Monday, December 25, 2006

Religion-based IITs, IIMs: Divisive, Unworkable

I just read an article in the Indian Express about a wishlist handed over to the HRD Ministry by a set of Muslim MP's. The wishlist makes for scary reading.
In a significant development after the tabling of the Sachar report, Muslim MPs, cutting across party lines, today handed over a wishlist of sorts to Human Resource Development Minister Arjun Singh: IITs and IIMs exclusively for Muslims, 5,000 schools, 2 lakh scholarships and more campuses of the Aligarh Muslim University across the country.
A senior HRD official, present at the meeting, said, "The MPs said since IITs and IIMs have less than 2 per cent of Muslim students, the HRD Ministry should create IITs and IIMs exclusively for Muslim children." Urdu schools, they also demanded, should be given adequate infrastructure support. "Minority-run societies and NGOs, if they wish to open schools, should be given CBSE affiliation without any delay," an MP demanded. The MPs said that these suggestions should get reflected in the forthcoming budget as well as the Eleventh Plan. The HRD Ministry panel on Muslim education is expected to submit a report by January 31.

Why does such an exclusivist minority viewpoint come into being? If such institutions come up, do the proponents not realise how divisive such structures will be? Will people actually flock to these places to recruit?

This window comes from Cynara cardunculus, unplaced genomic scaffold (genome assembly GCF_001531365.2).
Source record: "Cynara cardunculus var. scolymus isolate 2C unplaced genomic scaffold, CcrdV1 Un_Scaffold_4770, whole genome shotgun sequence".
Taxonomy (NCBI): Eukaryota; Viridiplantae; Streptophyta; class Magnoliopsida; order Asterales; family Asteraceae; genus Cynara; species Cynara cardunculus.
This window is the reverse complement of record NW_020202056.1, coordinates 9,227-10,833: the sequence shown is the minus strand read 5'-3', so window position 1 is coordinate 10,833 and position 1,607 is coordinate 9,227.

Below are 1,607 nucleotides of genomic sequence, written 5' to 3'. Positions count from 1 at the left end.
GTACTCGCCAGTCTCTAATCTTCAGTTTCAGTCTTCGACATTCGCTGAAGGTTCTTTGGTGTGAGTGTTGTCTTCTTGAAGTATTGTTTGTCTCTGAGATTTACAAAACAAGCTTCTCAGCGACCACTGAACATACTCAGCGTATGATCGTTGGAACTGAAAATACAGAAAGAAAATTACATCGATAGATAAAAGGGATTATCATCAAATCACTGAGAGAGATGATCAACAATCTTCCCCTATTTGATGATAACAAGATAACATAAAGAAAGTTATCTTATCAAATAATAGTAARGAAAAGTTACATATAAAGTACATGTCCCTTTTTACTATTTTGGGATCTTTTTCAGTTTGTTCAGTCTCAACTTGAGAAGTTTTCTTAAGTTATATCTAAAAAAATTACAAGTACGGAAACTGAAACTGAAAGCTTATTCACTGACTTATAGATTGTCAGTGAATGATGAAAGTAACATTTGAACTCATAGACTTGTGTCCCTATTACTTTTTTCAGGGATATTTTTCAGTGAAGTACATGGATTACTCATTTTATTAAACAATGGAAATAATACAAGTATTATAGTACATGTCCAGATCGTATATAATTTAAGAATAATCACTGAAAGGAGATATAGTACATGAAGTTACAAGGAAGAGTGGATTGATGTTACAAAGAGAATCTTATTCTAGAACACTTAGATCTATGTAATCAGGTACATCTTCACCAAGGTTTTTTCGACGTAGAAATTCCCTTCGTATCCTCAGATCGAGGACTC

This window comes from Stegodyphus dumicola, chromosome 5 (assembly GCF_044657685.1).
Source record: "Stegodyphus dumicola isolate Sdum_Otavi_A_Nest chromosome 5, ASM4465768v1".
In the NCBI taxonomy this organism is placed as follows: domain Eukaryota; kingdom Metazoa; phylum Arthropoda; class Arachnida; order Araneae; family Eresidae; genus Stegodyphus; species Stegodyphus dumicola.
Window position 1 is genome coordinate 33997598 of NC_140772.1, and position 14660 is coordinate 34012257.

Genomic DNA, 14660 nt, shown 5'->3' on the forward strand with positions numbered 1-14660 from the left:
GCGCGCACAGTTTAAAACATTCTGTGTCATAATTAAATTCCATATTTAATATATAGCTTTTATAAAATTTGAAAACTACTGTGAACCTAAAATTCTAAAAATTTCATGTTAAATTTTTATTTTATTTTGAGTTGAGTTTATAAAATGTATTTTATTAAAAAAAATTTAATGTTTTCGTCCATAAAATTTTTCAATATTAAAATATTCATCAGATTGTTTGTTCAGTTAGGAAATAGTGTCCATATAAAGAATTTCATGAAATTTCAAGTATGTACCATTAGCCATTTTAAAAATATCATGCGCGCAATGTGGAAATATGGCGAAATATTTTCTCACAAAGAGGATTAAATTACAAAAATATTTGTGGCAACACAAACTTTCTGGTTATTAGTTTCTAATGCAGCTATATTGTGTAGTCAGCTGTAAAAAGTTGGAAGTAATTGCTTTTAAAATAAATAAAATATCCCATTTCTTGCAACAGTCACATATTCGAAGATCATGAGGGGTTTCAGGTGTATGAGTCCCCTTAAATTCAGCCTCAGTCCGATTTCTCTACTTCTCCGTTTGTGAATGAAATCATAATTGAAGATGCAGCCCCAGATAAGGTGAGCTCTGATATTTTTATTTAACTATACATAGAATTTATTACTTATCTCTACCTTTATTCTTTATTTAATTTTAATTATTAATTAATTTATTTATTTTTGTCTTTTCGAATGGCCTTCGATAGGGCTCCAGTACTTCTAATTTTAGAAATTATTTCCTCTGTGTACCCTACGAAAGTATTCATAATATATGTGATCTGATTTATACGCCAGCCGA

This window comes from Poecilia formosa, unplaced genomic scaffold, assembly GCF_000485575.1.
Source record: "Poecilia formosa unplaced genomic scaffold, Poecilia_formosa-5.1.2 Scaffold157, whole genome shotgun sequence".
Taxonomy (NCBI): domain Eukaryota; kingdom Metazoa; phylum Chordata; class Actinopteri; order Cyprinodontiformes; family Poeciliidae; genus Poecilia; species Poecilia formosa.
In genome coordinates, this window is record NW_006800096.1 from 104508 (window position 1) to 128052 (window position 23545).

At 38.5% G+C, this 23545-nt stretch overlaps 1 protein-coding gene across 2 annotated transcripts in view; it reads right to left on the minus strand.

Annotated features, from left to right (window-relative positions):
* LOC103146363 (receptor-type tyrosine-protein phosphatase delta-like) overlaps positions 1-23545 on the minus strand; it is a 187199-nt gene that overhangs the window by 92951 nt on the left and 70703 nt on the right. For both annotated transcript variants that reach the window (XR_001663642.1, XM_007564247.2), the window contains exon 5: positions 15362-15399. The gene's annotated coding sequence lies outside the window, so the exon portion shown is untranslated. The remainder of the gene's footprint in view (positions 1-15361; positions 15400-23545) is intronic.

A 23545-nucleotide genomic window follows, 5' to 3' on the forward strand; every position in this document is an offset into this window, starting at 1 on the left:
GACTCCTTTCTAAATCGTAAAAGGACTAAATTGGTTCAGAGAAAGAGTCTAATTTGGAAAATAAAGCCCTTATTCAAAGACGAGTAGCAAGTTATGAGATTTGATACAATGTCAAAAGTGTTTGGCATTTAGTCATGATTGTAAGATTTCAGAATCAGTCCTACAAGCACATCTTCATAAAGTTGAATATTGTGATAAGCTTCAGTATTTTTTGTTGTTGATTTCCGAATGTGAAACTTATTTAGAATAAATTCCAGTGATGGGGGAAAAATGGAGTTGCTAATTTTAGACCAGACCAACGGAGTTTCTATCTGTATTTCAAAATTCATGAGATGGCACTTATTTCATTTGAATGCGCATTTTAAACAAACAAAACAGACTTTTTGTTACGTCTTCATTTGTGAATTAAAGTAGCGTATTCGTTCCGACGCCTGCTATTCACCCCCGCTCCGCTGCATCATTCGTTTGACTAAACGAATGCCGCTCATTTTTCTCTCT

What is required is to push more students from the Muslim community through the schooling phase (primary and secondary), and given that intelligence and abilities do not look at religion, they will be there in the numbers for any institute. That should be the focus. But an institute especially for a religion? What will be next ? Hindus / Jains / Buddhists / Christians / Parsees all claiming their own separate institutions? All these in turn claiming that teachers should also be from their own religions?
Reserving an institution on a religious basis ensures that students who pass out from there do not get the mixed flavour that comes with interacting with other students from different backgrounds. It is an incomplete education, and not fully equipped to meet the needs of a modern workforce. The biggest fear is that nowhere did I actually come across any view from a ruling party or supporting party leader that this is an unworkable plan and fraught with danger. I have indeed seen more views similar to this, trying to propose a short-term solution for something that needs sustained effort.
I would repeat, this is a very dangerous line that we are approaching. Once we cross such a line, we may actually agree to separate reservations on the basis of religion, and even separate parliamentary seats. After all, the principle remains the same! We could even talk about separate security officals, laws, etc. for areas where a specific religion is in a minority. This is a proposal that the HRD Ministry should junk, and instead concentrate on how actually to do something that makes a substantial difference.

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posted by Ashish Agarwal @ 11:26 PM